Golden rectangle

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A golden rectangle (in pink) with longer side a and shorter side b, when placed adjacent to a square with sides of length a, will produce a similar golden rectangle with longer side a + b and shorter side a. This illustrates the relationship

In geometry, a golden rectangle is a rectangle whose side lengths are in the golden ratio, , which is (the Greek letter phi), where is approximately 1.618.


A method to construct a golden rectangle. The square is outlined in red. The resulting dimensions are in the golden ratio.

A golden rectangle can be constructed with only straightedge and compass by four simple steps:

  1. Construct a simple square.
  2. Draw a line from the midpoint of one side of the square to an opposite corner.
  3. Use that line as the radius to draw an arc that defines the height of the rectangle.
  4. Complete the golden rectangle.

Relation to regular polygons and polyhedra[edit]

A distinctive feature of this shape is that when a square section is removed, the remainder is another golden rectangle; that is, with the same aspect ratio as the first. Square removal can be repeated infinitely, in which case corresponding corners of the squares form an infinite sequence of points on the golden spiral, the unique logarithmic spiral with this property.

Three golden rectangles in an icosahedron

An alternative construction of the golden rectangle uses three polygons circumscribed by congruent circles: a regular decagon, hexagon, and pentagon. The respective lengths a, b, and c of the sides of these three polygons satisfy the equation a2 + b2 = c2, so line segments with these lengths form a right triangle (by the converse of the Pythagorean theorem). The ratio of the side length of the hexagon to the decagon is the golden ratio, so this triangle forms half of a golden rectangle.[1]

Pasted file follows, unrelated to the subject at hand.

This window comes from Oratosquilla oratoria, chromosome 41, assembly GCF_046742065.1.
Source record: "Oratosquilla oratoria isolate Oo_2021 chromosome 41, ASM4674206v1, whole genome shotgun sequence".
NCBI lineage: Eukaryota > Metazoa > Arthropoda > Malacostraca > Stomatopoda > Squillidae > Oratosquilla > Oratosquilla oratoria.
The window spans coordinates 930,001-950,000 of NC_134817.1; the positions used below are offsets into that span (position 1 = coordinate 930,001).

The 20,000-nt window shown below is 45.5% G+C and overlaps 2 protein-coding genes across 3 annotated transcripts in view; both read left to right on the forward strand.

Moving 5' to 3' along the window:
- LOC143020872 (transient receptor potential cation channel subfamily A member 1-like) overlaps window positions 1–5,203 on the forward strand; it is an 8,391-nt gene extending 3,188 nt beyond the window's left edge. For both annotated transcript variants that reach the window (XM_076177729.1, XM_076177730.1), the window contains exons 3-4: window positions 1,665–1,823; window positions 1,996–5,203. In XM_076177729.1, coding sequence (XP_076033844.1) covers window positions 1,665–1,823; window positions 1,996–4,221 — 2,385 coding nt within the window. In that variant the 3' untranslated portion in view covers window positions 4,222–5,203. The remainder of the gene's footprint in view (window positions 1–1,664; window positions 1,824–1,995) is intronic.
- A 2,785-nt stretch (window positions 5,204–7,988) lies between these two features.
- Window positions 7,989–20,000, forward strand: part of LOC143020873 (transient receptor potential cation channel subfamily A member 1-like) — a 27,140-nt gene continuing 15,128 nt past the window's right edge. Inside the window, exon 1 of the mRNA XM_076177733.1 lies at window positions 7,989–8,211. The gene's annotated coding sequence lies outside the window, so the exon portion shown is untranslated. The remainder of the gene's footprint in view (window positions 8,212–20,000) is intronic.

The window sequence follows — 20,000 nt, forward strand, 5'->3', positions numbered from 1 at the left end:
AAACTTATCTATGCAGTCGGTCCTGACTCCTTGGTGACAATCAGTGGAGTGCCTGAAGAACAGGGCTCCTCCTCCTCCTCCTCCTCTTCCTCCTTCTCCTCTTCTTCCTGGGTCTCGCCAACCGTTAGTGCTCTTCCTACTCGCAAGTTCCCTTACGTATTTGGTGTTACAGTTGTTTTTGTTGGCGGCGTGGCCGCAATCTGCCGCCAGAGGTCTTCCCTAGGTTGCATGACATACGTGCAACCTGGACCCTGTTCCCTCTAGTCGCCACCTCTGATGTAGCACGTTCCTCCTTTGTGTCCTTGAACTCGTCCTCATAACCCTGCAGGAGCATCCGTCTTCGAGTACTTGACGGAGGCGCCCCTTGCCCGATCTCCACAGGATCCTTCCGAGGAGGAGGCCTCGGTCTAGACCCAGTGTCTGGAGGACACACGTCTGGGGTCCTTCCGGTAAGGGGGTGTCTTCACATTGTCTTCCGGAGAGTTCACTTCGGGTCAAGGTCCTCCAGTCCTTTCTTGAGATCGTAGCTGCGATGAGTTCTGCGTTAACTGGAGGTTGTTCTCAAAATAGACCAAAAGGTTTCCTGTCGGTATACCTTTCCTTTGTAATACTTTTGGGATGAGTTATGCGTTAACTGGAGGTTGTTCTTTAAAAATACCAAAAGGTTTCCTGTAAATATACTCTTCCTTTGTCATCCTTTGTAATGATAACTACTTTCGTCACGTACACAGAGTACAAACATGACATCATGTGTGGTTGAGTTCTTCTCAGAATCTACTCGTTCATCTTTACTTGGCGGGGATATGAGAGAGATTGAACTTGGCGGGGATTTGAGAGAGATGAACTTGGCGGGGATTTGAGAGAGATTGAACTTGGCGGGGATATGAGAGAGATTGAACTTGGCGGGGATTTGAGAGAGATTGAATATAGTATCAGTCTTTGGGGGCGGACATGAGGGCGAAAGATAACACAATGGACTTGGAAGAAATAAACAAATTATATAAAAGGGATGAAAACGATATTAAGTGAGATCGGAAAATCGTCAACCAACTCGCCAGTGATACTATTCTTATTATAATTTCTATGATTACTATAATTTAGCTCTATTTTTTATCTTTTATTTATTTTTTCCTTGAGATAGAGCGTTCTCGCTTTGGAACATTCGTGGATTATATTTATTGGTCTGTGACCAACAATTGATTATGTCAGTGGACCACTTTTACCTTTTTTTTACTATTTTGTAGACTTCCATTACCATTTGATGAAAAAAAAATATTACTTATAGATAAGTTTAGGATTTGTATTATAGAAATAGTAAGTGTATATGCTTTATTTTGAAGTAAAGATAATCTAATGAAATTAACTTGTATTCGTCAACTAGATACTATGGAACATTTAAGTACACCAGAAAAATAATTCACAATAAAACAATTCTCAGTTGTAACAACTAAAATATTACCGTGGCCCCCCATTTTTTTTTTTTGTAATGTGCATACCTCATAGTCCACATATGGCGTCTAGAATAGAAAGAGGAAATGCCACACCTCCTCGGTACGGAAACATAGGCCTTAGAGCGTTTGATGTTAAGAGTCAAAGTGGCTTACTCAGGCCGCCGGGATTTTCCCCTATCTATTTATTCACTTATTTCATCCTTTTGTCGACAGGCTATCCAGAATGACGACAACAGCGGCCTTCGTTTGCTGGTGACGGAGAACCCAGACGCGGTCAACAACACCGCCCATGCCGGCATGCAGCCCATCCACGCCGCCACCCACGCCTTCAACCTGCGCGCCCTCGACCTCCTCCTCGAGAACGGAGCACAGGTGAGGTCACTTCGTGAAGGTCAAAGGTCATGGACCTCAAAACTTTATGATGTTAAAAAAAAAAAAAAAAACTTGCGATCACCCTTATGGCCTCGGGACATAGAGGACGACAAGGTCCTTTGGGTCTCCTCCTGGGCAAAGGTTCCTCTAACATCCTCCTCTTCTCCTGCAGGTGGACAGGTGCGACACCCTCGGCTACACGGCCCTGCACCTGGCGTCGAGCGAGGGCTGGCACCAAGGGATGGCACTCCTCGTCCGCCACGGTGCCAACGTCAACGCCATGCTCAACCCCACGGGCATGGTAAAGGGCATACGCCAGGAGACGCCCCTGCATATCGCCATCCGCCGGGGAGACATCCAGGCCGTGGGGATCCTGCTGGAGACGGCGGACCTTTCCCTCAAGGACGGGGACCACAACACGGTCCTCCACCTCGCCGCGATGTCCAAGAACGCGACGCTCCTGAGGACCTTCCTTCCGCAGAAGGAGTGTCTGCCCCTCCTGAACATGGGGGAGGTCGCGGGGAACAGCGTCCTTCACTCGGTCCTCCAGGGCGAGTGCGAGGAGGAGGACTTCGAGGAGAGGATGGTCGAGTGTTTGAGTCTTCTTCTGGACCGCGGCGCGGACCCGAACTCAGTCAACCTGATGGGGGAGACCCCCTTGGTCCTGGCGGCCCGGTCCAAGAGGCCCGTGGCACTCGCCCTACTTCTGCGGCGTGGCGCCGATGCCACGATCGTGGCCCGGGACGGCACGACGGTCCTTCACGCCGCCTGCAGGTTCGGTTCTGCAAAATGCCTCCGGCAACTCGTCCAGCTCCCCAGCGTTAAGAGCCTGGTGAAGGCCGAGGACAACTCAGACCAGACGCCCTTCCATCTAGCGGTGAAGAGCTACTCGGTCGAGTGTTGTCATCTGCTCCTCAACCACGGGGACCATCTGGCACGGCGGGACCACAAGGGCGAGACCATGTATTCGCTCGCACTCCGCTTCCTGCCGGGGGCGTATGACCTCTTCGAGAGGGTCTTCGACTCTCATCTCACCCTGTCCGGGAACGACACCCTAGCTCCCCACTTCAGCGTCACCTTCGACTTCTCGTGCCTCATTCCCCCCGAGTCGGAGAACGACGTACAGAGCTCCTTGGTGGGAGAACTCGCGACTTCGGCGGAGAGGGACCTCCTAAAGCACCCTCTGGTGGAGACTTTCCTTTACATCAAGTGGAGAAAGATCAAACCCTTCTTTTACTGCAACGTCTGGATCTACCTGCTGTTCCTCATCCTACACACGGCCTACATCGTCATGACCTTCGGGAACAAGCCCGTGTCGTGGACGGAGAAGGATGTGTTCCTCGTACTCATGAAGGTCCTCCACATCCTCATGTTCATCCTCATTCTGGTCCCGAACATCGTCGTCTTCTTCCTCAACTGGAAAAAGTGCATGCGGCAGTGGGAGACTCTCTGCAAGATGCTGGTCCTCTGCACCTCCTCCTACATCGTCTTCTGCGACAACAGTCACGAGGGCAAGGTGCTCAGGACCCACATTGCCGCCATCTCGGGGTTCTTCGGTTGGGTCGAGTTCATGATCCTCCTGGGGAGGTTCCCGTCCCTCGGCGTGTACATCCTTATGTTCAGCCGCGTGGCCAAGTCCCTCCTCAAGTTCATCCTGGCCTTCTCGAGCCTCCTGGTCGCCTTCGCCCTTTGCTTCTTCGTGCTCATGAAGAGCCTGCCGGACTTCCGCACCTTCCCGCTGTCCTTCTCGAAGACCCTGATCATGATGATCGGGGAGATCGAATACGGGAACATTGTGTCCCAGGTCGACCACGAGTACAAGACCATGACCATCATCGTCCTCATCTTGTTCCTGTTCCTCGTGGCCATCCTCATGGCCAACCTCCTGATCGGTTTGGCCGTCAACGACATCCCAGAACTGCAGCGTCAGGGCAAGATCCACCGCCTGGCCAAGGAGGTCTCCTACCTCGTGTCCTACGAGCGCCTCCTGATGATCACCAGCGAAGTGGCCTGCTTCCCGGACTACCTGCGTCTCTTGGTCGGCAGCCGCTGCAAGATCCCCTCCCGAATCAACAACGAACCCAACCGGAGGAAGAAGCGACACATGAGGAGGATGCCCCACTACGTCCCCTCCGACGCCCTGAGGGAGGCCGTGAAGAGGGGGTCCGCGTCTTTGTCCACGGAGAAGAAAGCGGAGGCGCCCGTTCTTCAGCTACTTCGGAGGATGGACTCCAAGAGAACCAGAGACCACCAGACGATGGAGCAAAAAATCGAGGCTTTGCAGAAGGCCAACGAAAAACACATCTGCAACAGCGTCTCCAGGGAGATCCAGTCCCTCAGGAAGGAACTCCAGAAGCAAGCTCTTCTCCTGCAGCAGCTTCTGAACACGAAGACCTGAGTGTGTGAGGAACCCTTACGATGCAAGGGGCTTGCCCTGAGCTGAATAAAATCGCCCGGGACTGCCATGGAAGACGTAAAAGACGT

The convex hull of two opposite edges of a regular icosahedron forms a golden rectangle. The twelve vertices of the icosahedron can be decomposed in this way into three mutually-perpendicular golden rectangles, whose boundaries are linked in the pattern of the Borromean rings.[2]


According to astrophysicist and mathematics popularizer Mario Livio, since the publication of Luca Pacioli's Divina Proportione in 1509,[3] when "with Pacioli's book, the Golden Ratio started to become available to artists in theoretical treatises that were not overly mathematical, that they could actually use,"[4] many artists and architects have been fascinated by the presumption that the golden rectangle is considered aesthetically pleasing. The proportions of the golden rectangle have been observed in works predating Pacioli's publication.[5]

See also[edit]


  1. ^ Euclid, Book XIII, Proposition 10.
  2. ^ Burger, Edward B.; Starbird, Michael P. (2005). The Heart of Mathematics: An Invitation to Effective Thinking. Springer. p. 382. ISBN 9781931914413{{inconsistent citations}} .
  3. ^ Pacioli, Luca. De divina proportione, Luca Paganinem de Paganinus de Brescia (Antonio Capella) 1509, Venice.
  4. ^ Livio, Mario (2002). The Golden Ratio: The Story of Phi, The World's Most Astonishing Number. New York: Broadway Books. ISBN 0-7679-0815-5. 
  5. ^ Van Mersbergen, Audrey M., Rhetorical Prototypes in Architecture: Measuring the Acropolis with a Philosophical Polemic, Communication Quarterly, Vol. 46, 1998 ("a 'Golden Rectangle' has a ratio of the length of its sides equal to 1:1.61803+. The Parthenon is of these dimensions.")
  6. ^ Le Corbusier, The Modulor, p. 35, as cited in Padovan, Richard, Proportion: Science, Philosophy, Architecture (1999), p. 320. Taylor & Francis. ISBN 0-419-22780-6: "Both the paintings and the architectural designs make use of the golden section".

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